Korolev crater is located in the northern lowlands of Mars, south of the large Olympia Undae dune field that partly surrounds Mars’ north polar cap. The crater is filled with water ice all year round.
Using an image mosaic made from single orbit observations from the High-Resolution Stereo Camera (HRSC) on Mars Express, ESA has created a movie showing the 82 km wide Korolev crater on Mars.
The mosaic combines data from the HRSC nadir and color channels; the nadir channel is aligned perpendicular to the surface of Mars as if looking straight down at the surface. The mosaic image was then combined with topography information from the stereo channels of HRSC to generate a three-dimensional landscape, which was later recorded from different perspectives, as with a movie camera, to render the flight shown in the video.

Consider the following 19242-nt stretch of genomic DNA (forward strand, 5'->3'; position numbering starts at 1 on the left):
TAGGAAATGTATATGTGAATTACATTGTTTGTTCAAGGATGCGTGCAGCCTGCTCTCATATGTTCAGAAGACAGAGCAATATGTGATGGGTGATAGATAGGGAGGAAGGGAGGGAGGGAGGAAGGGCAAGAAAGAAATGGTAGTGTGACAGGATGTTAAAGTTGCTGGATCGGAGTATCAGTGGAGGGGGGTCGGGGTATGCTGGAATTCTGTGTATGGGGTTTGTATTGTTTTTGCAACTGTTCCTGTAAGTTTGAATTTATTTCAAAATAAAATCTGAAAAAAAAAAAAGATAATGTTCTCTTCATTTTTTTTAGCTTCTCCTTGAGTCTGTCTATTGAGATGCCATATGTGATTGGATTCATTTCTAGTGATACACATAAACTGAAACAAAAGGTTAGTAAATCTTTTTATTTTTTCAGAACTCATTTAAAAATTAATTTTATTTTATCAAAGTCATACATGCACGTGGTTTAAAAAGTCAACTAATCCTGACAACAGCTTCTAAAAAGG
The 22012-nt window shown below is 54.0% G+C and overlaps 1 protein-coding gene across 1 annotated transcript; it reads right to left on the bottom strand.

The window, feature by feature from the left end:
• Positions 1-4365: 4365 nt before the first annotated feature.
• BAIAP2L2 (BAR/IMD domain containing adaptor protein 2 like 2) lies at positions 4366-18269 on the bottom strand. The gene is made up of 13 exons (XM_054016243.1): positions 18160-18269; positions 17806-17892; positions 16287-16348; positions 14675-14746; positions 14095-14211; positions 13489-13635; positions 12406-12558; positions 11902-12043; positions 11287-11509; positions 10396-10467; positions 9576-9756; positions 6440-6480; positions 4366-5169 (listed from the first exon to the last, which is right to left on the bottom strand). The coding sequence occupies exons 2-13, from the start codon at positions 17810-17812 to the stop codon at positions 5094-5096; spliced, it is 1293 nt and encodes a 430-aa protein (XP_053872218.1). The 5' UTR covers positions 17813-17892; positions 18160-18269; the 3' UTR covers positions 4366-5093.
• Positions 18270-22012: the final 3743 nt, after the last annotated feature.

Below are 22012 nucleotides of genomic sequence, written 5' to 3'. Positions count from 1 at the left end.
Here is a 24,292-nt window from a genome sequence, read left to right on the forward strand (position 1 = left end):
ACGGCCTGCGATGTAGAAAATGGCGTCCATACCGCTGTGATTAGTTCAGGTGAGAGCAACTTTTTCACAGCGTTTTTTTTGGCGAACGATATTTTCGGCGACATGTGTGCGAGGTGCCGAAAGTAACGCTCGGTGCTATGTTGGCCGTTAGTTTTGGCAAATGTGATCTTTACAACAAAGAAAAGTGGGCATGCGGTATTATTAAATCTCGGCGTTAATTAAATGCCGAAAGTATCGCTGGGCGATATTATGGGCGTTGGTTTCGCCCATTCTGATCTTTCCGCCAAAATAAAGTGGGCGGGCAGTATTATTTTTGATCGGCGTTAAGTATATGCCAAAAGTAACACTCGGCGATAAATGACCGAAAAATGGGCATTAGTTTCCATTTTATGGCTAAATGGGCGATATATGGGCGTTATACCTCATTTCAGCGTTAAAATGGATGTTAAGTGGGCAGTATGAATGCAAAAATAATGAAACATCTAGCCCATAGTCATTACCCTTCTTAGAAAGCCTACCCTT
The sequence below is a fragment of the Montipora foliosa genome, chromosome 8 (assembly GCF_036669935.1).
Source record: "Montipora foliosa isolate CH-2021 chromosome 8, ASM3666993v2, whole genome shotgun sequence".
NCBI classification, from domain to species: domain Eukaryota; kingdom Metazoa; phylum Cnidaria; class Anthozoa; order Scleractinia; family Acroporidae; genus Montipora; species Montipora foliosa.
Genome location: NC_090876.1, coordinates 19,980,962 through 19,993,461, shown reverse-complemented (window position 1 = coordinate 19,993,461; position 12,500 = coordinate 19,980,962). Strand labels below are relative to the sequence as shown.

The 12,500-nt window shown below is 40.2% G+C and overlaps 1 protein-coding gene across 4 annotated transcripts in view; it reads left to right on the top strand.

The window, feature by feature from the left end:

In Korolev crater, water is permanently stable as the profound part of this depression acts as a natural cold trap. The air above the ice cools and is thus heavier compared to the surrounding air: since air is a poor conductor of heat, the water ice mound is adequately shielded from heating and sublimation.
This ever-icy presence is due to an interesting phenomenon known as a ‘cold trap,’ which occurs as the name suggests. The crater’s floor is deep, lying some two kilometers vertically beneath its rim.